Play is important to children. It is quite literally a child’s job to play, and here is why. Children use play to express feelings, make sense of their surroundings, connect with their loved ones, release difficult emotions, and process situations that occur.
In fact, one piece of advice I often offer to clients with young children during parent coaching sessions, is to ‘act out’ a scene with your child’s toys to help him cope with a difficult emotion. An example would be if your child begins to cry and tell you a story of something that happened at school, you can act out the story while repeating it back to him, helping him to process what happened and work through the emotion. When you reenact the scene, your child will feel heard and understood by you, which will strengthen your relationship.
This is only one way of describing how beneficial play can be for the parent-child relationship. There are many more, and I recommend reading Lawrence Cohen’s book, Playful Parenting.
In celebration of the importance of play, and as I find myself needing to put more time and energy into playing with my own children, I’ve made a list of ways we enjoy having fun together in my home.
- Hold a family dreaming session! Talk about goals, dreams, interests, and things you’d like to work toward!
- Take your child for a 1-1 outing
- Spend time in nature
- Take a stroll through your own neighborhood
- Throw a party, just because!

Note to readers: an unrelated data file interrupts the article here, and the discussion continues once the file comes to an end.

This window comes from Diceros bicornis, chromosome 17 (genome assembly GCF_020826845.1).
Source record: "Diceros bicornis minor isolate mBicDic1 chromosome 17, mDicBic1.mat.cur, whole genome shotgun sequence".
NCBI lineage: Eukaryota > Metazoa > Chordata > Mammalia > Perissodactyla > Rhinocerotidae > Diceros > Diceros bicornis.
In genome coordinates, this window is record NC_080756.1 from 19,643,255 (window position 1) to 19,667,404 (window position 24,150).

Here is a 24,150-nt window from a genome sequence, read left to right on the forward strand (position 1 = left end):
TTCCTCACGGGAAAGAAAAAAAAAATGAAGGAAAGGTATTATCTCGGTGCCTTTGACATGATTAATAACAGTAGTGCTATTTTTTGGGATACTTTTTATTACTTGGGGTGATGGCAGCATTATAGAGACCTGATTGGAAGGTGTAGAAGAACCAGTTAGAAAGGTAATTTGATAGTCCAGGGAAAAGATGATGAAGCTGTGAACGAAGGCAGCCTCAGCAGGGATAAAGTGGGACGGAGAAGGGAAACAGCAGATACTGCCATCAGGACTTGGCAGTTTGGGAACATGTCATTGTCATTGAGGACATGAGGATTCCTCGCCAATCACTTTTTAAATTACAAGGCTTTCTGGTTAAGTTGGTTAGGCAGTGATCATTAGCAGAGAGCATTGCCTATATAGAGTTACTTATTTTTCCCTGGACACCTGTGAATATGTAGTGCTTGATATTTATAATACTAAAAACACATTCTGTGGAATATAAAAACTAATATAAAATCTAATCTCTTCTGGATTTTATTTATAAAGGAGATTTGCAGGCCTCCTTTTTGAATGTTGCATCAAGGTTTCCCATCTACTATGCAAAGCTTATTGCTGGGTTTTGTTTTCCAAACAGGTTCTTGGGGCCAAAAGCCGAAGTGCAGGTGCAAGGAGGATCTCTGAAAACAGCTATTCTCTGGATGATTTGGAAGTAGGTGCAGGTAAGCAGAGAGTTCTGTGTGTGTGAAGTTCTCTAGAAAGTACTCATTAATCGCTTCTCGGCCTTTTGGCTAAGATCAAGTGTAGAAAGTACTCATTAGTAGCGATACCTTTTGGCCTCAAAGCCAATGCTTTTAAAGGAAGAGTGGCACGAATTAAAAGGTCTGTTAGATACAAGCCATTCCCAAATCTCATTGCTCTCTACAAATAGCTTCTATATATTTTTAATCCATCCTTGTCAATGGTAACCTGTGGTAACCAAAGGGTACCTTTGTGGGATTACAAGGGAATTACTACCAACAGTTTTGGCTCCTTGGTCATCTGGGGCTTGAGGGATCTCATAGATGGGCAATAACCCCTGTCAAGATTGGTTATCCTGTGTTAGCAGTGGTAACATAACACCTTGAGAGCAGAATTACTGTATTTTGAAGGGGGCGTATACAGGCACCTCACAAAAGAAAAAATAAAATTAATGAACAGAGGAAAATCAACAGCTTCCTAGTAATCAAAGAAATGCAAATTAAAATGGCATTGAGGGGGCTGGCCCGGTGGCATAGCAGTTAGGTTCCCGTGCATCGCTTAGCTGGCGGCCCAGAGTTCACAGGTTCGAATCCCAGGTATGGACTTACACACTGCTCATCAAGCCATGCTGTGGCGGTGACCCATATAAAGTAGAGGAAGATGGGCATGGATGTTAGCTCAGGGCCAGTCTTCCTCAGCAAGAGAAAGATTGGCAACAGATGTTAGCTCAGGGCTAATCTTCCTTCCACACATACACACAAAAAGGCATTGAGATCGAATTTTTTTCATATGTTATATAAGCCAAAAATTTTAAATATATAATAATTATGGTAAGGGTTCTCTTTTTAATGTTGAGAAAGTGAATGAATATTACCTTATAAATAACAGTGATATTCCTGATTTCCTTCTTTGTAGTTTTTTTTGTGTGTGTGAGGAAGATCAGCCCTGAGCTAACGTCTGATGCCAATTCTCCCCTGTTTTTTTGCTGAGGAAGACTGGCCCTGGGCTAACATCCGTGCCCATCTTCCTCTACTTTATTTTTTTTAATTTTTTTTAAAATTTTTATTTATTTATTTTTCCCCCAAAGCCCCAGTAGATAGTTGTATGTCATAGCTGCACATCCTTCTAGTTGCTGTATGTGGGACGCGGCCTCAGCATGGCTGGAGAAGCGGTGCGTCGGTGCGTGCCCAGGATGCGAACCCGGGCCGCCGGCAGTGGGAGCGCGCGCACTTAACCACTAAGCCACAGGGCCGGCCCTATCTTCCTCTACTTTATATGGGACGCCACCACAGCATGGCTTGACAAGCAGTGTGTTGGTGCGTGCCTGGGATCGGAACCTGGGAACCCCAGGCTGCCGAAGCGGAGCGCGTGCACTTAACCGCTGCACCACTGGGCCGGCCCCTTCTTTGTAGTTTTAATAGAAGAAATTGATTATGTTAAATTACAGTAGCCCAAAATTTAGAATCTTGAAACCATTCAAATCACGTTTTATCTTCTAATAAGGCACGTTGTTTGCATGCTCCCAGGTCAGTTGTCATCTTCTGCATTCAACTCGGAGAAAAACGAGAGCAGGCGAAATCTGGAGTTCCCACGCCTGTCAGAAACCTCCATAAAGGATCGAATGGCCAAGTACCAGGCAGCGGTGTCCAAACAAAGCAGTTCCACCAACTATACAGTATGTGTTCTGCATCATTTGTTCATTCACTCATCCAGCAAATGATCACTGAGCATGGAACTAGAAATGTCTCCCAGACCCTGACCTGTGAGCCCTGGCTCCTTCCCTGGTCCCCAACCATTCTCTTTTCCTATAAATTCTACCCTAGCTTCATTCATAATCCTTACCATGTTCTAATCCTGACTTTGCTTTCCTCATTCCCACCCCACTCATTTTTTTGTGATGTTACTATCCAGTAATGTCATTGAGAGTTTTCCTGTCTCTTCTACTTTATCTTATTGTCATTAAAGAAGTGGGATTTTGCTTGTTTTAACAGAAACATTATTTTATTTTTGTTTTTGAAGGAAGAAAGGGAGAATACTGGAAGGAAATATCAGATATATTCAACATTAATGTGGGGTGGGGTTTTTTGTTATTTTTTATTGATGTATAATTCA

- Ask your child what he or she wants to do, and do that
- Play a board game
- Make silly jokes and use a playful tone during normal, daily tasks
- Go to a trampoline park and race your kids on the obstacles
- Dress up with them!
- Have a dance party
- Bake something together
- Do random acts of kindness for neighbors or friends
- Simple science experiments
- Build a fort (inside or outside)
- Color a picture
- Pull mattresses into the living room for a slumber party/movie night
- Create a spa day at home
- Minute to Win It style games
- Read a story and make a craft that relates to it!
- Create greeting cards for family members who live far away
- Act out a short play
- Make up your own story together
- Go to the local splash pad and splash along with the kids!
- Visit the library
- Explore a local museum
- Take a day trip to a nearby town and see the sights
- Collaborate and make a poster together expressing all the reasons you love each other
- Create an obstacle course
A prerequisite for me to be capable of playing with my children and being fully present is adequate self-care. There is much truth in the statement “you can’t pour from an empty cup.” Be sure that you have given yourself what you need in order to be present and playful with your little ones. You deserve it. And so do they.